Hands on with EKS Pod Identity


Recently AWS released EKS Pod Identity which simplifies how cluster administrators can configure Kubernetes applications to obtain AWS IAM permissions. With Pod Identity you can assign an IAM role to a K8s service account using the new AWS API create-pod-identity-association and the EKS pod identity agent. When a pod starts with the associated service account, the identity agent will inject credentials so the pod can call AWS services.

Here we will create a simple demo allowing a pod to access S3 using EKS Pod Identity. Let’s get started!

EKS Pod Identity Restrictions

  • Since we will be using new APIs, you will need to update aws-cli to the latest version.
  • These are the compatible EKS Pod Identity cluster versions.
  • Worker nodes in the cluster have to be Linux Amazon EC2 instances. Fargate and pods that run on Windows Amazon EC2 instances aren’t supported.

Install an EKS Cluster

Install EKS using whatever method you choose. I am using GitOps Playground to quickly spin up an EKS cluster for testing and then tear it down when done. I will name the cluster my-cluster.

Create a Test S3 Bucket

Create a simple, non-public bucket. Here I’m using the name lets-test-aws-pod-identity, but since bucket names must be unique, you’ll need to pick something else. Upload a text file to the root directory called test.txt.

Create Pod IAM Role

Create a new role called pod-idenity-s3-example with the new trust principal pods.eks.amazonaws.com:

    "Version": "2012-10-17",
    "Statement": [
            "Effect": "Allow",
            "Principal": {
                "Service": "pods.eks.amazonaws.com"
            "Action": [

Attach an inline policy for read-only access to our bucket:

    "Version": "2012-10-17",
    "Statement": [
            "Action": "s3:GetObject",
            "Effect": "Allow",
            "Resource": "arn:aws:s3:::lets-test-aws-pod-identity/*",
            "Sid": "PodIdentity"

Install the EKS Pod Identity Agent

Use AWS create-addon to install the pod identity agent:

aws eks create-addon \
  --cluster-name my-cluster \
  --addon-name eks-pod-identity-agent \
  --addon-version v1.0.0-eksbuild.1

Once the addon is installed, you can see the new DaemonSet running in EKS:

$ kubectl get pods -l app.kubernetes.io/instance=eks-pod-identity-agent -n kube-system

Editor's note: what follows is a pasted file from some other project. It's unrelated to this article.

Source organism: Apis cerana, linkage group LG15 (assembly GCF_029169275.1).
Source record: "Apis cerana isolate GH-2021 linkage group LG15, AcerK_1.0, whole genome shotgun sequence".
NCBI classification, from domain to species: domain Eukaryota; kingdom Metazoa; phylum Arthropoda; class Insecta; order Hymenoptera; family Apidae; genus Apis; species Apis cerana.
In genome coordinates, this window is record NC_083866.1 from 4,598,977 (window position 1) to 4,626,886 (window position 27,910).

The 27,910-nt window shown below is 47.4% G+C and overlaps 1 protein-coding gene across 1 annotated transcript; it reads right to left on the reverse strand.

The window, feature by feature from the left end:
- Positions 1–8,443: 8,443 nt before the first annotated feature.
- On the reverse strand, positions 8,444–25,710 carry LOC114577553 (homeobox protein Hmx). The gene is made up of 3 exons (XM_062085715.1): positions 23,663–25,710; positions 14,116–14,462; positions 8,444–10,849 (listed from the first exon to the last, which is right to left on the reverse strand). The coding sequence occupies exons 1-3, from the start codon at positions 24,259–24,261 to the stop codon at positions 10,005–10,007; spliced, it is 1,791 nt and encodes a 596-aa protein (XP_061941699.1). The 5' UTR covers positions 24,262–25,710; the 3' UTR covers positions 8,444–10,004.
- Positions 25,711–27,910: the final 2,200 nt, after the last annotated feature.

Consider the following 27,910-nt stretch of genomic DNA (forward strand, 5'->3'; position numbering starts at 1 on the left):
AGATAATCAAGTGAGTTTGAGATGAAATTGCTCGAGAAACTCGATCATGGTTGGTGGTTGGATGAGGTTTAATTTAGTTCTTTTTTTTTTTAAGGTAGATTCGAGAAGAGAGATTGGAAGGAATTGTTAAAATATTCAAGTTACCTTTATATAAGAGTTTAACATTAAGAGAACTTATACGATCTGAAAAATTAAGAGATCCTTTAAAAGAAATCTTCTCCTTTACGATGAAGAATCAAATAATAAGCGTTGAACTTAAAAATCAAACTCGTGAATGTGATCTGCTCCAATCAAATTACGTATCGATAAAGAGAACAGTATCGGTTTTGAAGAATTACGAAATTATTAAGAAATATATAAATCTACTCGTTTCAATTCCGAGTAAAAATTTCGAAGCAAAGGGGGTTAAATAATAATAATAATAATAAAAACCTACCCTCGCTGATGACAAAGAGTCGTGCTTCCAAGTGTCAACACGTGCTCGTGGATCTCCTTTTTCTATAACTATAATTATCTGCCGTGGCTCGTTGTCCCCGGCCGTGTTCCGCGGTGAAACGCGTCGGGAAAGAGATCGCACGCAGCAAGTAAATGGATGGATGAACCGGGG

NAME                           READY   STATUS    RESTARTS   AGE
eks-pod-identity-agent-k469t   1/1     Running   0          3h58m
eks-pod-identity-agent-lvw6h   1/1     Running   0          3h58m
eks-pod-identity-agent-pzjgl   1/1     Running   0          3h58m

Pod Identity Associations

Use the new AWS API create-pod-identity-association to attach our IAM role to an EKS service account and namespace:

aws eks create-pod-identity-association \
  --cluster-name my-cluster \
  --service-account pod-identity \
  --role-arn arn:aws:iam:::role/pod-idenity-s3-example \
  --namespace default

Now we are ready for testing!

Spin up a Test Pod

Create a pod with the service account pod-identity that will not run anything so we can access the pod’s shell for testing:

apiVersion: apps/v1
kind: Deployment
  name: pod-identity
    app: pod-identity
  replicas: 1
      app: pod-identity
        app: pod-identity
      serviceAccountName: pod-identity
      - name: pod-identity
        image: makoreactor/debug:latest
apiVersion: v1
kind: ServiceAccount
  name: pod-identity
    app: pod-identity

Once the test pod spawns, let’s jump into it using kubectl exec:

$ kubectl get pods
NAME                            READY   STATUS    RESTARTS   AGE
pod-identity-6798cdbd9d-drswx   1/1     Running   0          39s

$ kubectl exec -ti pod-identity-6798cdbd9d-drswx -- bash

The eks-pod-identity-agent injected environment variables and a volume containing a service token into our test pod:

$ env | sort


Here the aws-cli will contact using the token and grab the credentials to assume the IAM role. However the current version of aws-cli doesn’t support the new metadata endpoint, so we will have to do it ourselves for now.

$ SERVICE_TOKEN=`cat /var/run/secrets/pods.eks.amazonaws.com/serviceaccount/eks-pod-identity-token` 
$ curl -H "Authorization: $SERVICE_TOKEN" | jq .
  "AccessKeyId": "ASI...",
  "SecretAccessKey": "Kmfg...",
  "Token": "IQoJb3...",
  "AccountId": "111111111111111",
  "Expiration": "2023-12-01T03:41:43Z"

Now let’s export these credentials and check our caller-identity:

$ export AWS_SECRET_ACCESS_KEY=Kmfg...
$ export AWS_SESSION_TOKEN="IQoJb3..."

$ aws sts get-caller-identity
  "UserId": "AROA24SMTVXLXTKHVJCJU:my-cluster-act-pod-identity-06feb0a1-a0f3-4555-b509-6f14f1b59d05",
  "Account": "111111111111111",
  "Arn": "arn:aws:sts::111111111111111:assumed-role/pod-identity-s3-example/my-cluster-act-pod-identity-053..."

Now we should be good to go testing S3 access! Let’s try and pull the test.txt file to our pod:

$ aws s3 cp s3://lets-test-aws-pod-idenity/test.txt .
download: s3://lets-test-aws-pod-idenity-j20a/test.txt to ./test.txt 

$ touch put.txt
$ aws s3 cp put.txt s3://lets-test-aws-pod-idenity-j20a/          
upload failed: ./put.txt to s3://lets-test-aws-pod-idenity-j20a/put.txt An error occurred (AccessDenied) when calling the PutObject operation: Access Denied

Our IAM role worked as intended; we can only pull objects from S3, but cannot put objects.


EKS Pod Identity makes it much easier for EKS administrators to manage IAM roles within their clusters using an easy, straightforward method. As AWS updates the addon agent, I’ll make updates to this blog.

Don’t forget to tear down any resources you created for testing.